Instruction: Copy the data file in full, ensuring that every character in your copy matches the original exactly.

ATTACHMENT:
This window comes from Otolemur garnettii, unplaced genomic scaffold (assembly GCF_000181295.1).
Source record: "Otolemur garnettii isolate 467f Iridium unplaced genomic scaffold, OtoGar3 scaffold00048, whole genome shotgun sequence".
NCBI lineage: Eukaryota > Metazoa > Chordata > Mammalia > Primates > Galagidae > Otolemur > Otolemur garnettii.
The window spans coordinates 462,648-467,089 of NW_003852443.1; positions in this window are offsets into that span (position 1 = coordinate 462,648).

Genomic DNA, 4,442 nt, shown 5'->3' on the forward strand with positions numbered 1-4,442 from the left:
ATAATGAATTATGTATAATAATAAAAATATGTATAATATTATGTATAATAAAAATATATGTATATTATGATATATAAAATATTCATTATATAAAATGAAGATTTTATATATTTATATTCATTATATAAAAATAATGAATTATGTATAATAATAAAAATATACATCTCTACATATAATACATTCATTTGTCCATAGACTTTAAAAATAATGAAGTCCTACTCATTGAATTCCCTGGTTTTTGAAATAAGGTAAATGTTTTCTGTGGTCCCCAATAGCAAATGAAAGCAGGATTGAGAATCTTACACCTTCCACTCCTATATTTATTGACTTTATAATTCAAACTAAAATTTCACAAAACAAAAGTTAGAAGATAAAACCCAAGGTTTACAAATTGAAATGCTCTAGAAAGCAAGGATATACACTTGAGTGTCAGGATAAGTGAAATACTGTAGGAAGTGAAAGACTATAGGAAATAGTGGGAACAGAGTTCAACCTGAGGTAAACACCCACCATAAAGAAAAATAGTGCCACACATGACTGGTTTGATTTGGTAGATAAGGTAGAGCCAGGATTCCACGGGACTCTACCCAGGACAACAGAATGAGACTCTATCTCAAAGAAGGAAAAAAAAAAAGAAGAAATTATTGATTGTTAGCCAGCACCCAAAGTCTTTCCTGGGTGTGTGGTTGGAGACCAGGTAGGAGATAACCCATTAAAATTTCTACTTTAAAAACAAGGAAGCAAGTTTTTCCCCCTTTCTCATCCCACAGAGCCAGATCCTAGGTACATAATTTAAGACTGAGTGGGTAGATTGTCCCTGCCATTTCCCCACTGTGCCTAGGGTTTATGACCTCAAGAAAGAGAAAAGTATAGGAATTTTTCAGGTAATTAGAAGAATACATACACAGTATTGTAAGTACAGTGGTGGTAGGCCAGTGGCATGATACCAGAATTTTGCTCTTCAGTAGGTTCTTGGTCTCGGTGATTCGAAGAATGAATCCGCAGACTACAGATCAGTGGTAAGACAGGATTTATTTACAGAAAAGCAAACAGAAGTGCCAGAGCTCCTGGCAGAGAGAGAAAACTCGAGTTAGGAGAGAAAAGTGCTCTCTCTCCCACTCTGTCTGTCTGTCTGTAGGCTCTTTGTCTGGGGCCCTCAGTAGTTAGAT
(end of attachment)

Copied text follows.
This window comes from Otolemur garnettii, unplaced genomic scaffold (assembly GCF_000181295.1).
Source record: "Otolemur garnettii isolate 467f Iridium unplaced genomic scaffold, OtoGar3 scaffold00048, whole genome shotgun sequence".
NCBI lineage: Eukaryota > Metazoa > Chordata > Mammalia > Primates > Galagidae > Otolemur > Otolemur garnettii.
The window spans coordinates 462,648-467,089 of NW_003852443.1; positions in this window are offsets into that span (position 1 = coordinate 462,648).

Genomic DNA, 4,442 nt, shown 5'->3' on the forward strand with positions numbered 1-4,442 from the left:
ATAATGAATTATGTATAATAATAAAAATATGTATAATATTATGTATAATAAAAATATATGTATATTATGATATATAAAATATTCATTATATAAAATGAAGATTTTATATATTTATATTCATTATATAAAAATAATGAATTATGTATAATAATAAAAATATACATCTCTACATATAATACATTCATTTGTCCATAGACTTTAAAAATAATGAAGTCCTACTCATTGAATTCCCTGGTTTTTGAAATAAGGTAAATGTTTTCTGTGGTCCCCAATAGCAAATGAAAGCAGGATTGAGAATCTTACACCTTCCACTCCTATATTTATTGACTTTATAATTCAAACTAAAATTTCACAAAACAAAAGTTAGAAGATAAAACCCAAGGTTTACAAATTGAAATGCTCTAGAAAGCAAGGATATACACTTGAGTGTCAGGATAAGTGAAATACTGTAGGAAGTGAAAGACTATAGGAAATAGTGGGAACAGAGTTCAACCTGAGGTAAACACCCACCATAAAGAAAAATAGTGCCACACATGACTGGTTTGATTTGGTAGATAAGGTAGAGCCAGGATTCCACGGGACTCTACCCAGGACAACAGAATGAGACTCTATCTCAAAGAAGGAAAAAAAAAAAGAAGAAATTATTGATTGTTAGCCAGCACCCAAAGTCTTTCCTGGGTGTGTGGTTGGAGACCAGGTAGGAGATAACCCATTAAAATTTCTACTTTAAAAACAAGGAAGCAAGTTTTTCCCCCTTTCTCATCCCACAGAGCCAGATCCTAGGTACATAATTTAAGACTGAGTGGGTAGATTGTCCCTGCCATTTCCCCACTGTGCCTAGGGTTTATGACCTCAAGAAAGAGAAAAGTATAGGAATTTTTCAGGTAATTAGAAGAATACATACACAGTATTGTAAGTACAGTGGTGGTAGGCCAGTGGCATGATACCAGAATTTTGCTCTTCAGTAGGTTCTTGGTCTCGGTGATTCGAAGAATGAATCCGCAGACTACAGATCAGTGGTAAGACAGGATTTATTTACAGAAAAGCAAACAGAAGTGCCAGAGCTCCTGGCAGAGAGAGAAAACTCGAGTTAGGAGAGAAAAGTGCTCTCTCTCCCACTCTGTCTGTCTGTCTGTAGGCTCTTTGTCTGGGGCCCTCAGTAGTTAGAT